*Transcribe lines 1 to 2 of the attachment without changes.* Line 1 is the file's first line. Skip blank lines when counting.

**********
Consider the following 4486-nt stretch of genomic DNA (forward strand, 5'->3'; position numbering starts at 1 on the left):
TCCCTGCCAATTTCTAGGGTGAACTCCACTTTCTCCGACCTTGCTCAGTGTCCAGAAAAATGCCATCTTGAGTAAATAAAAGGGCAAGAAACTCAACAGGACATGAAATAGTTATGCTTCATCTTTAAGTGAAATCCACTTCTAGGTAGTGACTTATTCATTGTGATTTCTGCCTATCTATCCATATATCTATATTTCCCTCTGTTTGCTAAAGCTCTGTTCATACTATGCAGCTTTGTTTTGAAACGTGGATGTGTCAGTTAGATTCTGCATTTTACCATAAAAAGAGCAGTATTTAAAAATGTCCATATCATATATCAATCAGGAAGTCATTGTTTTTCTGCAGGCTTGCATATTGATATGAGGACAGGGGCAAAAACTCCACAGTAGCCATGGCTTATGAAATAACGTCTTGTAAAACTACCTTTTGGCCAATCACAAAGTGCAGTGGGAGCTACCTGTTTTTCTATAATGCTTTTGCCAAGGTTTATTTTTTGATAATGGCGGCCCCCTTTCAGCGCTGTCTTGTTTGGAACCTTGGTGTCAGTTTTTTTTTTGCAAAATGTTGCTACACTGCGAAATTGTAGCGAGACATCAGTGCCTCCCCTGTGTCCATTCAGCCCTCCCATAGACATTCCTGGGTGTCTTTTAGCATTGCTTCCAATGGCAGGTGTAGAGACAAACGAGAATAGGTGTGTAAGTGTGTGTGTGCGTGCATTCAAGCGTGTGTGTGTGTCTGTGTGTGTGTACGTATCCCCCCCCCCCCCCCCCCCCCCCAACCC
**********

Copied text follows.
Consider the following 4486-nt stretch of genomic DNA (forward strand, 5'->3'; position numbering starts at 1 on the left):
TCCCTGCCAATTTCTAGGGTGAACTCCACTTTCTCCGACCTTGCTCAGTGTCCAGAAAAATGCCATCTTGAGTAAATAAAAGGGCAAGAAACTCAACAGGACATGAAATAGTTATGCTTCATCTTTAAGTGAAATCCACTTCTAGGTAGTGACTTATTCATTGTGATTTCTGCCTATCTATCCATATATCTATATTTCCCTCTGTTTGCTAAAGCTCTGTTCATACTATGCAGCTTTGTTTTGAAACGTGGATGTGTCAGTTAGATTCTGCATTTTACCATAAAAAGAGCAGTATTTAAAAATGTCCATATCATATATCAATCAGGAAGTCATTGTTTTTCTGCAGGCTTGCATATTGATATGAGGACAGGGGCAAAAACTCCACAGTAGCCATGGCTTATGAAATAACGTCTTGTAAAACTACCTTTTGGCCAATCACAAAGTGCAGTGGGAGCTACCTGTTTTTCTATAATGCTTTTGCCAAGGTTTATTTTTTGATAATGGCGGCCCCCTTTCAGCGCTGTCTTGTTTGGAACCTTGGTGTCAGTTTTTTTTTTGCAAAATGTTGCTACACTGCGAAATTGTAGCGAGACATCAGTGCCTCCCCTGTGTCCATTCAGCCCTCCCATAGACATTCCTGGGTGTCTTTTAGCATTGCTTCCAATGGCAGGTGTAGAGACAAACGAGAATAGGTGTGTAAGTGTGTGTGTGCGTGCATTCAAGCGTGTGTGTGTGTCTGTGTGTGTGTACGTATCCCCCCCCCCCCCCCCCCCCCCCAACCC